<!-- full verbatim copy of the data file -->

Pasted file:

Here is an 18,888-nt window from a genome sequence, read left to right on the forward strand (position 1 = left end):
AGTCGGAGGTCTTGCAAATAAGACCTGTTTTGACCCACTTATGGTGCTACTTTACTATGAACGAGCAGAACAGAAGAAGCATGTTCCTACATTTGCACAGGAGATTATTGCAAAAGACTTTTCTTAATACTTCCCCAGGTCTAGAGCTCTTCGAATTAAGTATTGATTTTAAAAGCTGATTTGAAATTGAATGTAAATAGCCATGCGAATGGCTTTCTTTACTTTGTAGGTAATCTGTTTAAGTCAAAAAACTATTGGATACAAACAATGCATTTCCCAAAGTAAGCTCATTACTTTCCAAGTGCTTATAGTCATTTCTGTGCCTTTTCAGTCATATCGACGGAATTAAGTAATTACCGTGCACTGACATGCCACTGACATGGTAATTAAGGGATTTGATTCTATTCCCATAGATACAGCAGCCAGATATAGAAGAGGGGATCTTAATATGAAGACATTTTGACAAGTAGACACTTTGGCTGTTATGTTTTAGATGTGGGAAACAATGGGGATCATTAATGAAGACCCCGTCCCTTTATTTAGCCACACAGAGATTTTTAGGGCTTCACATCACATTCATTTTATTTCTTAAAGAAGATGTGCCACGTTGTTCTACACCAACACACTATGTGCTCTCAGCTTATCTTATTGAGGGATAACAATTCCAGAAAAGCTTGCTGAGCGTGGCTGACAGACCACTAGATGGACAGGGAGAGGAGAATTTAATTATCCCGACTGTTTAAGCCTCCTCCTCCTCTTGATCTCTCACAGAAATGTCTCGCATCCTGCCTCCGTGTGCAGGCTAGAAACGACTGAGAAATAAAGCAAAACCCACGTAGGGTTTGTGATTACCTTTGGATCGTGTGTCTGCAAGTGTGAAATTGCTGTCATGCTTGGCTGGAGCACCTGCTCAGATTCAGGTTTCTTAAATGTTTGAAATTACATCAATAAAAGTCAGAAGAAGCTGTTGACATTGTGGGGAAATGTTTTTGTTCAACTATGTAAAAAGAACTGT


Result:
Here is an 18,888-nt window from a genome sequence, read left to right on the forward strand (position 1 = left end):
AGTCGGAGGTCTTGCAAATAAGACCTGTTTTGACCCACTTATGGTGCTACTTTACTATGAACGAGCAGAACAGAAGAAGCATGTTCCTACATTTGCACAGGAGATTATTGCAAAAGACTTTTCTTAATACTTCCCCAGGTCTAGAGCTCTTCGAATTAAGTATTGATTTTAAAAGCTGATTTGAAATTGAATGTAAATAGCCATGCGAATGGCTTTCTTTACTTTGTAGGTAATCTGTTTAAGTCAAAAAACTATTGGATACAAACAATGCATTTCCCAAAGTAAGCTCATTACTTTCCAAGTGCTTATAGTCATTTCTGTGCCTTTTCAGTCATATCGACGGAATTAAGTAATTACCGTGCACTGACATGCCACTGACATGGTAATTAAGGGATTTGATTCTATTCCCATAGATACAGCAGCCAGATATAGAAGAGGGGATCTTAATATGAAGACATTTTGACAAGTAGACACTTTGGCTGTTATGTTTTAGATGTGGGAAACAATGGGGATCATTAATGAAGACCCCGTCCCTTTATTTAGCCACACAGAGATTTTTAGGGCTTCACATCACATTCATTTTATTTCTTAAAGAAGATGTGCCACGTTGTTCTACACCAACACACTATGTGCTCTCAGCTTATCTTATTGAGGGATAACAATTCCAGAAAAGCTTGCTGAGCGTGGCTGACAGACCACTAGATGGACAGGGAGAGGAGAATTTAATTATCCCGACTGTTTAAGCCTCCTCCTCCTCTTGATCTCTCACAGAAATGTCTCGCATCCTGCCTCCGTGTGCAGGCTAGAAACGACTGAGAAATAAAGCAAAACCCACGTAGGGTTTGTGATTACCTTTGGATCGTGTGTCTGCAAGTGTGAAATTGCTGTCATGCTTGGCTGGAGCACCTGCTCAGATTCAGGTTTCTTAAATGTTTGAAATTACATCAATAAAAGTCAGAAGAAGCTGTTGACATTGTGGGGAAATGTTTTTGTTCAACTATGTAAAAAGAACTGT